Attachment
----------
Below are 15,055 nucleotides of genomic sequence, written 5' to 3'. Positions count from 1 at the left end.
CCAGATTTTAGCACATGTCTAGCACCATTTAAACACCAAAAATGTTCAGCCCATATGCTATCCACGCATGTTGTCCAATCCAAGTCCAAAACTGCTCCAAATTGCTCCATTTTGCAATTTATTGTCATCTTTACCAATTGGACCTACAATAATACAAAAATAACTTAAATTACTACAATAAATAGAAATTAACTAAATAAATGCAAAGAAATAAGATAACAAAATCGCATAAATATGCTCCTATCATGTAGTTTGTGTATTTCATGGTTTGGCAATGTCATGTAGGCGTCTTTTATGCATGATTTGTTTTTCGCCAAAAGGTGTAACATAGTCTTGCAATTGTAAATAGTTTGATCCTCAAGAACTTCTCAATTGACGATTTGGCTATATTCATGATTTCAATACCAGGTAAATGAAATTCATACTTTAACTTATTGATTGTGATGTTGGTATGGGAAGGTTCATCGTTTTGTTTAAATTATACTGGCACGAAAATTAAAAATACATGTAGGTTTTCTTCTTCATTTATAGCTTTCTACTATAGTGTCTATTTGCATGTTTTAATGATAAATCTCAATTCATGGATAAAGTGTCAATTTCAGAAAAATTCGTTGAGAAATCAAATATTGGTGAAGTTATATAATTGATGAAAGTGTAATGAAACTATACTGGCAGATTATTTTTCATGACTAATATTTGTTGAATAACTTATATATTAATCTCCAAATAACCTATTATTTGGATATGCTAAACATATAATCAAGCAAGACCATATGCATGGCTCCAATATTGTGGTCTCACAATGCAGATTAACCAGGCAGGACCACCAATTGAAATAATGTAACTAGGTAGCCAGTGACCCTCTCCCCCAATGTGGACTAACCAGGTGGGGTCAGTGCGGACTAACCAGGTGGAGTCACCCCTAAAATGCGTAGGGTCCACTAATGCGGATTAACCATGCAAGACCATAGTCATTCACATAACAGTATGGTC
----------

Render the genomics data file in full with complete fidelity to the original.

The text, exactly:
Below are 15,055 nucleotides of genomic sequence, written 5' to 3'. Positions count from 1 at the left end.
CCAGATTTTAGCACATGTCTAGCACCATTTAAACACCAAAAATGTTCAGCCCATATGCTATCCACGCATGTTGTCCAATCCAAGTCCAAAACTGCTCCAAATTGCTCCATTTTGCAATTTATTGTCATCTTTACCAATTGGACCTACAATAATACAAAAATAACTTAAATTACTACAATAAATAGAAATTAACTAAATAAATGCAAAGAAATAAGATAACAAAATCGCATAAATATGCTCCTATCATGTAGTTTGTGTATTTCATGGTTTGGCAATGTCATGTAGGCGTCTTTTATGCATGATTTGTTTTTCGCCAAAAGGTGTAACATAGTCTTGCAATTGTAAATAGTTTGATCCTCAAGAACTTCTCAATTGACGATTTGGCTATATTCATGATTTCAATACCAGGTAAATGAAATTCATACTTTAACTTATTGATTGTGATGTTGGTATGGGAAGGTTCATCGTTTTGTTTAAATTATACTGGCACGAAAATTAAAAATACATGTAGGTTTTCTTCTTCATTTATAGCTTTCTACTATAGTGTCTATTTGCATGTTTTAATGATAAATCTCAATTCATGGATAAAGTGTCAATTTCAGAAAAATTCGTTGAGAAATCAAATATTGGTGAAGTTATATAATTGATGAAAGTGTAATGAAACTATACTGGCAGATTATTTTTCATGACTAATATTTGTTGAATAACTTATATATTAATCTCCAAATAACCTATTATTTGGATATGCTAAACATATAATCAAGCAAGACCATATGCATGGCTCCAATATTGTGGTCTCACAATGCAGATTAACCAGGCAGGACCACCAATTGAAATAATGTAACTAGGTAGCCAGTGACCCTCTCCCCCAATGTGGACTAACCAGGTGGGGTCAGTGCGGACTAACCAGGTGGAGTCACCCCTAAAATGCGTAGGGTCCACTAATGCGGATTAACCATGCAAGACCATAGTCATTCACATAACAGTATGGTC